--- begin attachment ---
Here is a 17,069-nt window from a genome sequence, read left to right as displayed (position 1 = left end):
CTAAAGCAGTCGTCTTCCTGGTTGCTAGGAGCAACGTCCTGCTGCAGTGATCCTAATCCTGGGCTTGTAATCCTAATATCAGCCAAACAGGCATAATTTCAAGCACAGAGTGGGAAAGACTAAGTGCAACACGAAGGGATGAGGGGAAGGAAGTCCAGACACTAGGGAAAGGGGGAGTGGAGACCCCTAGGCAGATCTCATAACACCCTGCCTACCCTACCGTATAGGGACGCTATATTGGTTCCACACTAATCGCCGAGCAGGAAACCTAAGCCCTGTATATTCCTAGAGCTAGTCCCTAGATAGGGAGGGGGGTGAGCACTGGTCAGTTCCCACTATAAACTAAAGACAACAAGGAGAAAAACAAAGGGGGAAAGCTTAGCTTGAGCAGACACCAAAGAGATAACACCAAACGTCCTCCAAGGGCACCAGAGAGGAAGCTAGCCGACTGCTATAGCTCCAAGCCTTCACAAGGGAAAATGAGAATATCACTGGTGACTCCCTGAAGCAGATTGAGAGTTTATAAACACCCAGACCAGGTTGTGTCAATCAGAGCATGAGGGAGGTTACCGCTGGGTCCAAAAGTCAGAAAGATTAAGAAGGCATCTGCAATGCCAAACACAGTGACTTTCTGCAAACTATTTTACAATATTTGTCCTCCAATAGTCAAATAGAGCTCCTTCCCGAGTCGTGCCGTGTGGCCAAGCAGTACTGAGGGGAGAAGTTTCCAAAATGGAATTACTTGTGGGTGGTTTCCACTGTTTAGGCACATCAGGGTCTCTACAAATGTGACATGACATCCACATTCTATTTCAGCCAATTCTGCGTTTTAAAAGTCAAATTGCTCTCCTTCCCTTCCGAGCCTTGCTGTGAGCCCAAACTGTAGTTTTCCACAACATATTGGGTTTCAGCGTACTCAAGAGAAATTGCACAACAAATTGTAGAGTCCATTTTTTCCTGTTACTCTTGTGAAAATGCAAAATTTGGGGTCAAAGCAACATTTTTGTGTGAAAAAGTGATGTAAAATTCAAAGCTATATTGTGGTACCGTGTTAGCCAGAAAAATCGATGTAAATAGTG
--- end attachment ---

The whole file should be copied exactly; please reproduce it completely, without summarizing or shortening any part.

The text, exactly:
Here is a 17,069-nt window from a genome sequence, read left to right as displayed (position 1 = left end):
CTAAAGCAGTCGTCTTCCTGGTTGCTAGGAGCAACGTCCTGCTGCAGTGATCCTAATCCTGGGCTTGTAATCCTAATATCAGCCAAACAGGCATAATTTCAAGCACAGAGTGGGAAAGACTAAGTGCAACACGAAGGGATGAGGGGAAGGAAGTCCAGACACTAGGGAAAGGGGGAGTGGAGACCCCTAGGCAGATCTCATAACACCCTGCCTACCCTACCGTATAGGGACGCTATATTGGTTCCACACTAATCGCCGAGCAGGAAACCTAAGCCCTGTATATTCCTAGAGCTAGTCCCTAGATAGGGAGGGGGGTGAGCACTGGTCAGTTCCCACTATAAACTAAAGACAACAAGGAGAAAAACAAAGGGGGAAAGCTTAGCTTGAGCAGACACCAAAGAGATAACACCAAACGTCCTCCAAGGGCACCAGAGAGGAAGCTAGCCGACTGCTATAGCTCCAAGCCTTCACAAGGGAAAATGAGAATATCACTGGTGACTCCCTGAAGCAGATTGAGAGTTTATAAACACCCAGACCAGGTTGTGTCAATCAGAGCATGAGGGAGGTTACCGCTGGGTCCAAAAGTCAGAAAGATTAAGAAGGCATCTGCAATGCCAAACACAGTGACTTTCTGCAAACTATTTTACAATATTTGTCCTCCAATAGTCAAATAGAGCTCCTTCCCGAGTCGTGCCGTGTGGCCAAGCAGTACTGAGGGGAGAAGTTTCCAAAATGGAATTACTTGTGGGTGGTTTCCACTGTTTAGGCACATCAGGGTCTCTACAAATGTGACATGACATCCACATTCTATTTCAGCCAATTCTGCGTTTTAAAAGTCAAATTGCTCTCCTTCCCTTCCGAGCCTTGCTGTGAGCCCAAACTGTAGTTTTCCACAACATATTGGGTTTCAGCGTACTCAAGAGAAATTGCACAACAAATTGTAGAGTCCATTTTTTCCTGTTACTCTTGTGAAAATGCAAAATTTGGGGTCAAAGCAACATTTTTGTGTGAAAAAGTGATGTAAAATTCAAAGCTATATTGTGGTACCGTGTTAGCCAGAAAAATCGATGTAAATAGTG